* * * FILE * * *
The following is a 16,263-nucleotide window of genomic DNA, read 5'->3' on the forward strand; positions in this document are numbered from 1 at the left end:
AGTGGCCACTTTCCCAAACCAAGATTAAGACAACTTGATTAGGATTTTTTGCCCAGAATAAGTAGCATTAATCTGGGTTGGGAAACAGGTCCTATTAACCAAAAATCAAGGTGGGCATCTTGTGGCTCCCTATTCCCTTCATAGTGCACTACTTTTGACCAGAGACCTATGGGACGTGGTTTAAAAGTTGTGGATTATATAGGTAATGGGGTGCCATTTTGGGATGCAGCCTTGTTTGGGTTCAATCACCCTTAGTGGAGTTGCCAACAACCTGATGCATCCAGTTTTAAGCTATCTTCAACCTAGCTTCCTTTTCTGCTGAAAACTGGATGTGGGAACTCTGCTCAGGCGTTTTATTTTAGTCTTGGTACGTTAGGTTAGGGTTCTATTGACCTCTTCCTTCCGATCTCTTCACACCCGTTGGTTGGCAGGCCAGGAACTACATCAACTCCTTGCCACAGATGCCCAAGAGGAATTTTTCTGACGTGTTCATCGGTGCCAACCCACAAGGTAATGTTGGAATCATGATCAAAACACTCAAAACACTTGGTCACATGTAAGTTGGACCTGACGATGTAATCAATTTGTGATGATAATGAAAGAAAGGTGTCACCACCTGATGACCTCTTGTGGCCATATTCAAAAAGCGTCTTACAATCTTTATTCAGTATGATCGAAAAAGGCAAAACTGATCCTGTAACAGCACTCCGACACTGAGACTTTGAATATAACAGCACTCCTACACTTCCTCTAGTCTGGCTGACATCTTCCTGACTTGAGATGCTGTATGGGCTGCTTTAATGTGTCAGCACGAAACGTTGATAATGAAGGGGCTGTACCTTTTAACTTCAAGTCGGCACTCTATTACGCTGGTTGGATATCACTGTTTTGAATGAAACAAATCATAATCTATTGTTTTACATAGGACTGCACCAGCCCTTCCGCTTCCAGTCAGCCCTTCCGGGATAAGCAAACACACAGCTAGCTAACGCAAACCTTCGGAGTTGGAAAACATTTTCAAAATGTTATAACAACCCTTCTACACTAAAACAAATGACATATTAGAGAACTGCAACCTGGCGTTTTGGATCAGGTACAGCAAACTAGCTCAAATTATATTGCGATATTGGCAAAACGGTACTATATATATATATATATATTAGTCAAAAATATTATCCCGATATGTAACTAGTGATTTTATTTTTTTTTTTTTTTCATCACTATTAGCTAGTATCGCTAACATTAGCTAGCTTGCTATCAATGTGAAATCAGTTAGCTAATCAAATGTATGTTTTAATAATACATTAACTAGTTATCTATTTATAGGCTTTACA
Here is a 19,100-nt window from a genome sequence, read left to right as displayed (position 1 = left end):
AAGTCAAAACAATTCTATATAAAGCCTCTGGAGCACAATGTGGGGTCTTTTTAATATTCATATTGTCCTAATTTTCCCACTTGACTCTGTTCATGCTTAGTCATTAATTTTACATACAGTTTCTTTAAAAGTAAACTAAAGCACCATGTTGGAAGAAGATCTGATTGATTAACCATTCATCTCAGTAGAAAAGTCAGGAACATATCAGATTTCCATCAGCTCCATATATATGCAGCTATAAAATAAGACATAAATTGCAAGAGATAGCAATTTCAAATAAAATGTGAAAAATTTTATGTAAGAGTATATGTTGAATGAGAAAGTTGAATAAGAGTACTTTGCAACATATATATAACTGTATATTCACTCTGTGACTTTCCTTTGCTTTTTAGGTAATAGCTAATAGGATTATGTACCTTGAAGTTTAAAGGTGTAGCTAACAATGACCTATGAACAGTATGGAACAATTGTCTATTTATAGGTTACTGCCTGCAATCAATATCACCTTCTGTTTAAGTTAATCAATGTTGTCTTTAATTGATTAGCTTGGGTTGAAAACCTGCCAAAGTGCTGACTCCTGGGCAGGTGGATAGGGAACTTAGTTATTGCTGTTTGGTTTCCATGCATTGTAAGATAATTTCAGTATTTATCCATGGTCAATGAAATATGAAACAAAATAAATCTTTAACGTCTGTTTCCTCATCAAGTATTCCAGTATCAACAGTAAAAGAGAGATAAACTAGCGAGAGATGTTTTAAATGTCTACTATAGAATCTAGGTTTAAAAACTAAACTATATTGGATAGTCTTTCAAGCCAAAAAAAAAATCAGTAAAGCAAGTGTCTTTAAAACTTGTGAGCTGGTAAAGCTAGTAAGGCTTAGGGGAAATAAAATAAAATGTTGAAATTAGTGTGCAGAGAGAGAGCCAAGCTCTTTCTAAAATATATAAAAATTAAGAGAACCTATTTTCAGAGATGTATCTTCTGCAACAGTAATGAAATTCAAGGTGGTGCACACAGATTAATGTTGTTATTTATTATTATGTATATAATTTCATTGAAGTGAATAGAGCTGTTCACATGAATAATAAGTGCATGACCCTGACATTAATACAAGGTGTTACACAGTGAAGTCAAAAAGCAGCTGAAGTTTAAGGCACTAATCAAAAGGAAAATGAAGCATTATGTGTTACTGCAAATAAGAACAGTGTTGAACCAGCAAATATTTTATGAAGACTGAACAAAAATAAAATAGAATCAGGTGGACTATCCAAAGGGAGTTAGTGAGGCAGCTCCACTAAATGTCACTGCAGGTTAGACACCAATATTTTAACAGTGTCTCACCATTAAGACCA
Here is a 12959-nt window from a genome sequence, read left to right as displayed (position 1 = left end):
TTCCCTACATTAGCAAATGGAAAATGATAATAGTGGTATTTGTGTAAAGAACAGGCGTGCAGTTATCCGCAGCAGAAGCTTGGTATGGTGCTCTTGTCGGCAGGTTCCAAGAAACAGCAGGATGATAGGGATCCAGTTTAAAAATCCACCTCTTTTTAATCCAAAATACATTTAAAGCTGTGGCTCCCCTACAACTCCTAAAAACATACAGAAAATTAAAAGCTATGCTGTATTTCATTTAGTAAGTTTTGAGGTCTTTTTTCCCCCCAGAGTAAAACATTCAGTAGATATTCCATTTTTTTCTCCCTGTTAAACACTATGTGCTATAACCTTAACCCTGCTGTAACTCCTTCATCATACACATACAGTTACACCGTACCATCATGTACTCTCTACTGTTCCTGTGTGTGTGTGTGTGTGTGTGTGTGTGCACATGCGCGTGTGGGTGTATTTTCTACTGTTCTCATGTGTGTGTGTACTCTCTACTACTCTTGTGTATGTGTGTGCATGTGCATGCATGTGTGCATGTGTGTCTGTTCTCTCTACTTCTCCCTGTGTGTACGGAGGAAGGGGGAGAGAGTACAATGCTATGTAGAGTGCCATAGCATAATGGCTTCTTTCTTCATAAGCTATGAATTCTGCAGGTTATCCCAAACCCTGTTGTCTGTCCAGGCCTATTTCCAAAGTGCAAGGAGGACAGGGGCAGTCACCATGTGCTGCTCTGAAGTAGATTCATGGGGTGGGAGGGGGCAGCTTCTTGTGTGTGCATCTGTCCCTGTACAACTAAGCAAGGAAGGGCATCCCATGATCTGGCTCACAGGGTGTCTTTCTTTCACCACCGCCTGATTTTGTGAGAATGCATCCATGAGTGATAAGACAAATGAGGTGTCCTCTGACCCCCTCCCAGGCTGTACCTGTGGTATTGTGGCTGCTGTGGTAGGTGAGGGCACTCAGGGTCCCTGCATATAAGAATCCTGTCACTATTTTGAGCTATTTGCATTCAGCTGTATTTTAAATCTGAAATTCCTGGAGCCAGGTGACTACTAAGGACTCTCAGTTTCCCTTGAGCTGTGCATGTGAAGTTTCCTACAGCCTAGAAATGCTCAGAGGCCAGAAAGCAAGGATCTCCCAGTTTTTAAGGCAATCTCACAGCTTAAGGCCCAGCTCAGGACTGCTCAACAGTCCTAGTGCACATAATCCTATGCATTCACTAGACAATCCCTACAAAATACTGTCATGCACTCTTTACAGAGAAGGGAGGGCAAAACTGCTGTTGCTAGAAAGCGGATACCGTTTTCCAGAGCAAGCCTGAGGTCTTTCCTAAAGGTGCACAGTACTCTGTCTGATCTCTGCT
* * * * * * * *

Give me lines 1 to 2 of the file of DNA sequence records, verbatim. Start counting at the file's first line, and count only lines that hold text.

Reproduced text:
The following is a 16,263-nucleotide window of genomic DNA, read 5'->3' on the forward strand; positions in this document are numbered from 1 at the left end:
AGTGGCCACTTTCCCAAACCAAGATTAAGACAACTTGATTAGGATTTTTTGCCCAGAATAAGTAGCATTAATCTGGGTTGGGAAACAGGTCCTATTAACCAAAAATCAAGGTGGGCATCTTGTGGCTCCCTATTCCCTTCATAGTGCACTACTTTTGACCAGAGACCTATGGGACGTGGTTTAAAAGTTGTGGATTATATAGGTAATGGGGTGCCATTTTGGGATGCAGCCTTGTTTGGGTTCAATCACCCTTAGTGGAGTTGCCAACAACCTGATGCATCCAGTTTTAAGCTATCTTCAACCTAGCTTCCTTTTCTGCTGAAAACTGGATGTGGGAACTCTGCTCAGGCGTTTTATTTTAGTCTTGGTACGTTAGGTTAGGGTTCTATTGACCTCTTCCTTCCGATCTCTTCACACCCGTTGGTTGGCAGGCCAGGAACTACATCAACTCCTTGCCACAGATGCCCAAGAGGAATTTTTCTGACGTGTTCATCGGTGCCAACCCACAAGGTAATGTTGGAATCATGATCAAAACACTCAAAACACTTGGTCACATGTAAGTTGGACCTGACGATGTAATCAATTTGTGATGATAATGAAAGAAAGGTGTCACCACCTGATGACCTCTTGTGGCCATATTCAAAAAGCGTCTTACAATCTTTATTCAGTATGATCGAAAAAGGCAAAACTGATCCTGTAACAGCACTCCGACACTGAGACTTTGAATATAACAGCACTCCTACACTTCCTCTAGTCTGGCTGACATCTTCCTGACTTGAGATGCTGTATGGGCTGCTTTAATGTGTCAGCACGAAACGTTGATAATGAAGGGGCTGTACCTTTTAACTTCAAGTCGGCACTCTATTACGCTGGTTGGATATCACTGTTTTGAATGAAACAAATCATAATCTATTGTTTTACATAGGACTGCACCAGCCCTTCCGCTTCCAGTCAGCCCTTCCGGGATAAGCAAACACACAGCTAGCTAACGCAAACCTTCGGAGTTGGAAAACATTTTCAAAATGTTATAACAACCCTTCTACACTAAAACAAATGACATATTAGAGAACTGCAACCTGGCGTTTTGGATCAGGTACAGCAAACTAGCTCAAATTATATTGCGATATTGGCAAAACGGTACTATATATATATATATATATTAGTCAAAAATATTATCCCGATATGTAACTAGTGATTTTATTTTTTTTTTTTTTTCATCACTATTAGCTAGTATCGCTAACATTAGCTAGCTTGCTATCAATGTGAAATCAGTTAGCTAATCAAATGTATGTTTTAATAATACATTAACTAGTTATCTATTTATAGGCTTTACA